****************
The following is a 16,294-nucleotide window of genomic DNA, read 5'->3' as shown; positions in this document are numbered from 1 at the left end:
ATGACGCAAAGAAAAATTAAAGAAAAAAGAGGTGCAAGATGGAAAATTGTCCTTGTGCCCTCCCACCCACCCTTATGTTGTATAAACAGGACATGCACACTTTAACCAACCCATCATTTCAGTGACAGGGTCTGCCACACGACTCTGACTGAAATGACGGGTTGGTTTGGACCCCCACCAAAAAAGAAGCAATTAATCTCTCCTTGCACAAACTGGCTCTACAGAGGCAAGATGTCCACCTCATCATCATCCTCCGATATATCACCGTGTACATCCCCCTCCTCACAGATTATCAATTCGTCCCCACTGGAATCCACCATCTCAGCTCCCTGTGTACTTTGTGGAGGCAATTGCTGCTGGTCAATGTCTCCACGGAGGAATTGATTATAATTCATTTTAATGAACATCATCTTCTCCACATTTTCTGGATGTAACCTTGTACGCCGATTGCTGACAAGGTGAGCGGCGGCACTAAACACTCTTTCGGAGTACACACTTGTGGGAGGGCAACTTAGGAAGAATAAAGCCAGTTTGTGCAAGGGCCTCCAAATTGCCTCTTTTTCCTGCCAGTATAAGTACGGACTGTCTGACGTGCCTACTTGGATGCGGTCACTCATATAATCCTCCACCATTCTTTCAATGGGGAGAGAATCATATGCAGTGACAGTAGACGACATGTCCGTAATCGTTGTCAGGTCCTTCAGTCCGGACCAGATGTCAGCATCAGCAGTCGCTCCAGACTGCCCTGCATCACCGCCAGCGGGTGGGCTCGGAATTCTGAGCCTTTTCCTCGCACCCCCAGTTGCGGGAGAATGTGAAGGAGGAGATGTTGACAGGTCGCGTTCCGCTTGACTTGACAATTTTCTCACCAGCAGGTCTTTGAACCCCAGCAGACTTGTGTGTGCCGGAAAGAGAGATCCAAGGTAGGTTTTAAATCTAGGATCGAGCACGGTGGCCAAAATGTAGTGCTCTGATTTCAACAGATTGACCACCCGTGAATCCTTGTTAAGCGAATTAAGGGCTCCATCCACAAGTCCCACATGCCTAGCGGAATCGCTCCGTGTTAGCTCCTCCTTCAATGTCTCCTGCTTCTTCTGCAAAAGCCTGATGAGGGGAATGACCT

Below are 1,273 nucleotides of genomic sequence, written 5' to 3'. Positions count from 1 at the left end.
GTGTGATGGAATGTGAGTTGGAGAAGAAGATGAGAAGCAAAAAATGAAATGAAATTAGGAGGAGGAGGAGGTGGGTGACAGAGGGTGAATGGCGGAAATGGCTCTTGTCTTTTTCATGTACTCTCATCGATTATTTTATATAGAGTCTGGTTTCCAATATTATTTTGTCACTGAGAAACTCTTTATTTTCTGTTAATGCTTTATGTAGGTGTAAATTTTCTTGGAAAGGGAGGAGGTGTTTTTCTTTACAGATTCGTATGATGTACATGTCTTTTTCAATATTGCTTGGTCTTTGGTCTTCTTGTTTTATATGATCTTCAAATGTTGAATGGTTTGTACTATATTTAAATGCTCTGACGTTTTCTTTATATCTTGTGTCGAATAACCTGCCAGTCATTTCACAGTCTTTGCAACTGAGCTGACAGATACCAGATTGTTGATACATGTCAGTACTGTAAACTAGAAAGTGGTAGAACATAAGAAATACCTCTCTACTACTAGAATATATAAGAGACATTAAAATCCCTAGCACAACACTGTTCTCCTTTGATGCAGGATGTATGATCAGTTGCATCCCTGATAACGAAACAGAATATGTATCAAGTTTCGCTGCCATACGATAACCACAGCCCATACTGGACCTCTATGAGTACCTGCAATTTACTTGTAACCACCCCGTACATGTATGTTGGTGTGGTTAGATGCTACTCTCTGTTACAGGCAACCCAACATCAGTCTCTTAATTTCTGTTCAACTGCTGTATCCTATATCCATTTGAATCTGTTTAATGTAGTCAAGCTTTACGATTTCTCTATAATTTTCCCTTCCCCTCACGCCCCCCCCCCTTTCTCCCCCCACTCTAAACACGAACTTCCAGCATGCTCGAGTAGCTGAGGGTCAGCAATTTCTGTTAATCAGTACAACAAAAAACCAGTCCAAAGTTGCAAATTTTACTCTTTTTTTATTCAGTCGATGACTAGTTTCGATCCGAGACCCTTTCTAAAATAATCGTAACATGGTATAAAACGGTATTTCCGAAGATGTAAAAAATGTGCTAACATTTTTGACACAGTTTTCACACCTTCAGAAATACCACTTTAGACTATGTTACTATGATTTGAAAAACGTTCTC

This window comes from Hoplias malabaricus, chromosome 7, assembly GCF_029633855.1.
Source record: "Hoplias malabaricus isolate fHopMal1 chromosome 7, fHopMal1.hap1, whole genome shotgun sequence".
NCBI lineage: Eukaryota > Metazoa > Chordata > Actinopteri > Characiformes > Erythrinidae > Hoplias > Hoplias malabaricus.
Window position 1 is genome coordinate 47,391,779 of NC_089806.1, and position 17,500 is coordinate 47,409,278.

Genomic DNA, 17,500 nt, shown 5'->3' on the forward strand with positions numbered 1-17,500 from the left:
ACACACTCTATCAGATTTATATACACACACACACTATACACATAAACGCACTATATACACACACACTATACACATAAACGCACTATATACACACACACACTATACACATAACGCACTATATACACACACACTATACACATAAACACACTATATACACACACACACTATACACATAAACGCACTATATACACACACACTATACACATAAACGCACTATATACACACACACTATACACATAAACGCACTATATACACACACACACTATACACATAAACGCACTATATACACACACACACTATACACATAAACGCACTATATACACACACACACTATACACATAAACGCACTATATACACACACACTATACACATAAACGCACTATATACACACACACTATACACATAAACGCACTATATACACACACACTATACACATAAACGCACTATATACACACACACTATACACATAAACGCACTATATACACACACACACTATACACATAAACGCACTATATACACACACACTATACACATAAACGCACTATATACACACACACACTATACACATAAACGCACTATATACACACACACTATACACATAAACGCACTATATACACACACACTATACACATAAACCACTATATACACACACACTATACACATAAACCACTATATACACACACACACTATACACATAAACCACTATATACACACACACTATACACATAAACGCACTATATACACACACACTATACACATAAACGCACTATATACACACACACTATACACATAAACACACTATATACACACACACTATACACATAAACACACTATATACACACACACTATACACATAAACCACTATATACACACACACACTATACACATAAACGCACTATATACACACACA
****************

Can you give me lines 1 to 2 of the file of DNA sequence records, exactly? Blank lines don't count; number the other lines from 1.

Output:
The following is a 16,294-nucleotide window of genomic DNA, read 5'->3' as shown; positions in this document are numbered from 1 at the left end:
ATGACGCAAAGAAAAATTAAAGAAAAAAGAGGTGCAAGATGGAAAATTGTCCTTGTGCCCTCCCACCCACCCTTATGTTGTATAAACAGGACATGCACACTTTAACCAACCCATCATTTCAGTGACAGGGTCTGCCACACGACTCTGACTGAAATGACGGGTTGGTTTGGACCCCCACCAAAAAAGAAGCAATTAATCTCTCCTTGCACAAACTGGCTCTACAGAGGCAAGATGTCCACCTCATCATCATCCTCCGATATATCACCGTGTACATCCCCCTCCTCACAGATTATCAATTCGTCCCCACTGGAATCCACCATCTCAGCTCCCTGTGTACTTTGTGGAGGCAATTGCTGCTGGTCAATGTCTCCACGGAGGAATTGATTATAATTCATTTTAATGAACATCATCTTCTCCACATTTTCTGGATGTAACCTTGTACGCCGATTGCTGACAAGGTGAGCGGCGGCACTAAACACTCTTTCGGAGTACACACTTGTGGGAGGGCAACTTAGGAAGAATAAAGCCAGTTTGTGCAAGGGCCTCCAAATTGCCTCTTTTTCCTGCCAGTATAAGTACGGACTGTCTGACGTGCCTACTTGGATGCGGTCACTCATATAATCCTCCACCATTCTTTCAATGGGGAGAGAATCATATGCAGTGACAGTAGACGACATGTCCGTAATCGTTGTCAGGTCCTTCAGTCCGGACCAGATGTCAGCATCAGCAGTCGCTCCAGACTGCCCTGCATCACCGCCAGCGGGTGGGCTCGGAATTCTGAGCCTTTTCCTCGCACCCCCAGTTGCGGGAGAATGTGAAGGAGGAGATGTTGACAGGTCGCGTTCCGCTTGACTTGACAATTTTCTCACCAGCAGGTCTTTGAACCCCAGCAGACTTGTGTGTGCCGGAAAGAGAGATCCAAGGTAGGTTTTAAATCTAGGATCGAGCACGGTGGCCAAAATGTAGTGCTCTGATTTCAACAGATTGACCACCCGTGAATCCTTGTTAAGCGAATTAAGGGCTCCATCCACAAGTCCCACATGCCTAGCGGAATCGCTCCGTGTTAGCTCCTCCTTCAATGTCTCCTGCTTCTTCTGCAAAAGCCTGATGAGGGGAATGACCT